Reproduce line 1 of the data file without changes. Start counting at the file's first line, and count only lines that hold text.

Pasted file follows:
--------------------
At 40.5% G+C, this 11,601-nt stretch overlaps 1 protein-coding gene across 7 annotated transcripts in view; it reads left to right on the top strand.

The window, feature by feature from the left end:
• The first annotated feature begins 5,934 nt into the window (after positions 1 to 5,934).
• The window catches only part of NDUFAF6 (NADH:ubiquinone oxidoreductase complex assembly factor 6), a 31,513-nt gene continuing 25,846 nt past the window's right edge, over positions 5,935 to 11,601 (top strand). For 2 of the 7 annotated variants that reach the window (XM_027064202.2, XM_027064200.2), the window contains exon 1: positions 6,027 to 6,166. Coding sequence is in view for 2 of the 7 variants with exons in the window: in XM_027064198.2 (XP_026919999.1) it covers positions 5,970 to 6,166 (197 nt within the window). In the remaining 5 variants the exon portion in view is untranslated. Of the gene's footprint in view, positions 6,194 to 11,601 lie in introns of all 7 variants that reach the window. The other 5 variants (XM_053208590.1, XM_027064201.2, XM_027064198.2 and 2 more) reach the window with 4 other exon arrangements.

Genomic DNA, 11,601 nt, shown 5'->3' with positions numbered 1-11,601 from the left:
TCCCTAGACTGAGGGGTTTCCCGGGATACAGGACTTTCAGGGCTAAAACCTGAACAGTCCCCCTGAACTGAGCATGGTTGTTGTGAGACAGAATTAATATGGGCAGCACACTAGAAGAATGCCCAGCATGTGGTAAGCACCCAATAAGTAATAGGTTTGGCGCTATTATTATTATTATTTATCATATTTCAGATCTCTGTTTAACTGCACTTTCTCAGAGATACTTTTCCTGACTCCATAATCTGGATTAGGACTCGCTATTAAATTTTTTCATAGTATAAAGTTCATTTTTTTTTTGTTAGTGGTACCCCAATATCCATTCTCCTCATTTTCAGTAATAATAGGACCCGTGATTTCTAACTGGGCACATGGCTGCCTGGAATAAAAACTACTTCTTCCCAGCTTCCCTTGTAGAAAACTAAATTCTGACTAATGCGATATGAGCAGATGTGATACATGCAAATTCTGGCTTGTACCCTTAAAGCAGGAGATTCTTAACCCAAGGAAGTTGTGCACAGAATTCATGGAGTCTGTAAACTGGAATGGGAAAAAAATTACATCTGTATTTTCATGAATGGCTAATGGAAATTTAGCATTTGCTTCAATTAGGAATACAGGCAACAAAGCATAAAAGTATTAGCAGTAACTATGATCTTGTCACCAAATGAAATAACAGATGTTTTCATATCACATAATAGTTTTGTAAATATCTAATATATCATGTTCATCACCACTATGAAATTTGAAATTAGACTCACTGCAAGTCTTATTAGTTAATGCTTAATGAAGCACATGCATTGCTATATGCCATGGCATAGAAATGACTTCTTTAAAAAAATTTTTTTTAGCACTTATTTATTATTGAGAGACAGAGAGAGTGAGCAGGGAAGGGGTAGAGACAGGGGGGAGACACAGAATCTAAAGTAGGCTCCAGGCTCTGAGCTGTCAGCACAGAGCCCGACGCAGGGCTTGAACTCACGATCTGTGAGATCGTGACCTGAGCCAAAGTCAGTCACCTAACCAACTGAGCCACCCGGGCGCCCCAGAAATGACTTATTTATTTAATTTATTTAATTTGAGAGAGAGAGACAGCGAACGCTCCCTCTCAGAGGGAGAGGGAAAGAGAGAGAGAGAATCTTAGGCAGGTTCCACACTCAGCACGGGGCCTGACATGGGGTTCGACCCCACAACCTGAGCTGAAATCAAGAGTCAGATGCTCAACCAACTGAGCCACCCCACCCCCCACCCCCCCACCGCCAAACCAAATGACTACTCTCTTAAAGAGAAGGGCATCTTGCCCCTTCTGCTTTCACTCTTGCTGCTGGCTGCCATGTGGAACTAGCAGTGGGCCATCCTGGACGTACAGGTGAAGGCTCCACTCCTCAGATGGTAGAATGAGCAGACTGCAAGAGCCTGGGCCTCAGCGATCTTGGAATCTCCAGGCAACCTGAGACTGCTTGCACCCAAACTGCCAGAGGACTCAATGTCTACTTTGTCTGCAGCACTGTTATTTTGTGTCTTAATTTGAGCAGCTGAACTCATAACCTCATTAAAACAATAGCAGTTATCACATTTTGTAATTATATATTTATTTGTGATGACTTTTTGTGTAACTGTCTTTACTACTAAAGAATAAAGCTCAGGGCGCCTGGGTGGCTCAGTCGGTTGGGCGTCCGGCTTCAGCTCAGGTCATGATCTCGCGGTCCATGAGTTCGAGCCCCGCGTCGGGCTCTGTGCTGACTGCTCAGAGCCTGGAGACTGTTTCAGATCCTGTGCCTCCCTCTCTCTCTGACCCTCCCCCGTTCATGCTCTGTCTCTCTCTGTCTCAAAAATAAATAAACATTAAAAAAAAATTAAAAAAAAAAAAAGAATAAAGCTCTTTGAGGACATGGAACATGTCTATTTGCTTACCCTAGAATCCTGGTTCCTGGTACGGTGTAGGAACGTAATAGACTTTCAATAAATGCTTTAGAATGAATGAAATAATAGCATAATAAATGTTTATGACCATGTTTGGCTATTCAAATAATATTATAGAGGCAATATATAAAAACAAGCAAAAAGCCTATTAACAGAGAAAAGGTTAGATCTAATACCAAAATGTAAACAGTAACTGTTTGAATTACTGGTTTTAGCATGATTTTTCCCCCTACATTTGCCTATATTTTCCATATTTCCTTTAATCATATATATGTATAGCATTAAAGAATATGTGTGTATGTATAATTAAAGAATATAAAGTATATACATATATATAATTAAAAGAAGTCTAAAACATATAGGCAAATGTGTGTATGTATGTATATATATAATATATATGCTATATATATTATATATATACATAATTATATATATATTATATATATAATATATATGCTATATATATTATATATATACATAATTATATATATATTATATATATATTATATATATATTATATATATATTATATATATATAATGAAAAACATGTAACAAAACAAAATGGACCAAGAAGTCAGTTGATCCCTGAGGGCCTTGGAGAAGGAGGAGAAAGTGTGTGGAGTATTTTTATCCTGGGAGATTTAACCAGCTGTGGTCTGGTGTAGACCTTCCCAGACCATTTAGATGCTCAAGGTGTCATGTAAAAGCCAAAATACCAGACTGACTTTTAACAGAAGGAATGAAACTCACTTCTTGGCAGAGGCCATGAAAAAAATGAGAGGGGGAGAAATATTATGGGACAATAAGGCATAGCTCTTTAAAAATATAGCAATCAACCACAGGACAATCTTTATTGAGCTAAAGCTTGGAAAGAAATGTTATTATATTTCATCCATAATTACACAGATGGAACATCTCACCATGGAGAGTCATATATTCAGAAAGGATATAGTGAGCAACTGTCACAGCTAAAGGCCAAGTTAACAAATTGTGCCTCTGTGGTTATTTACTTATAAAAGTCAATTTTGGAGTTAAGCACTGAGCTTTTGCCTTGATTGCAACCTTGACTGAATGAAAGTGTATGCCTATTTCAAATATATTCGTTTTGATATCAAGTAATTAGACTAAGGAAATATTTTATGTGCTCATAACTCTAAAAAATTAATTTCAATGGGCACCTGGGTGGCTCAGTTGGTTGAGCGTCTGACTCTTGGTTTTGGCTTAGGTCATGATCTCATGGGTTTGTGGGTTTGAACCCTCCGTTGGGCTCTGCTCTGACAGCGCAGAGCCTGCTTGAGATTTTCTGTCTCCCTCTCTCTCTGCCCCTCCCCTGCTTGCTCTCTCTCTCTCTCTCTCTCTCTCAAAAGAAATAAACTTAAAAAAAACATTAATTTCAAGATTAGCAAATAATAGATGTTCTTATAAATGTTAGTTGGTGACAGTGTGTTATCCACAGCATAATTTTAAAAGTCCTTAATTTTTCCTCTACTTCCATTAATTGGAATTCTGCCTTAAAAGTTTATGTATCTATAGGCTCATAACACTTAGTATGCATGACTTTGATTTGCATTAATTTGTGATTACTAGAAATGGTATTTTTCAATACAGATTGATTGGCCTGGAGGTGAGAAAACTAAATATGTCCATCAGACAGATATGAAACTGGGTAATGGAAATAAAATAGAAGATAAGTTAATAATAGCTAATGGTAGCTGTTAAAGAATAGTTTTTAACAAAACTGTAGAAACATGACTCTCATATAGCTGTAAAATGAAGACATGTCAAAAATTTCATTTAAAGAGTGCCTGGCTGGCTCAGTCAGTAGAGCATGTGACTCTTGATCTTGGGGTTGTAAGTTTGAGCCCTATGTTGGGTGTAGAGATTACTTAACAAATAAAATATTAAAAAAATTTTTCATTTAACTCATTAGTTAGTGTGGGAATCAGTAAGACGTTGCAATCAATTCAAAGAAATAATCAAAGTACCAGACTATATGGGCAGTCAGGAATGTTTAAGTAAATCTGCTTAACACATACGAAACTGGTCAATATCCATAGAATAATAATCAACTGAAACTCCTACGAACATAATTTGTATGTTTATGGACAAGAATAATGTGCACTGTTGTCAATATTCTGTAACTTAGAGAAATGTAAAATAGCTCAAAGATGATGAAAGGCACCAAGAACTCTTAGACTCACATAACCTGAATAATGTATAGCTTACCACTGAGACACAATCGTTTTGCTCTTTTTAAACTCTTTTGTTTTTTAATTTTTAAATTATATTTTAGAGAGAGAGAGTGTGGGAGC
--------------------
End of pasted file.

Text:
At 40.5% G+C, this 11,601-nt stretch overlaps 1 protein-coding gene across 7 annotated transcripts in view; it reads left to right on the top strand.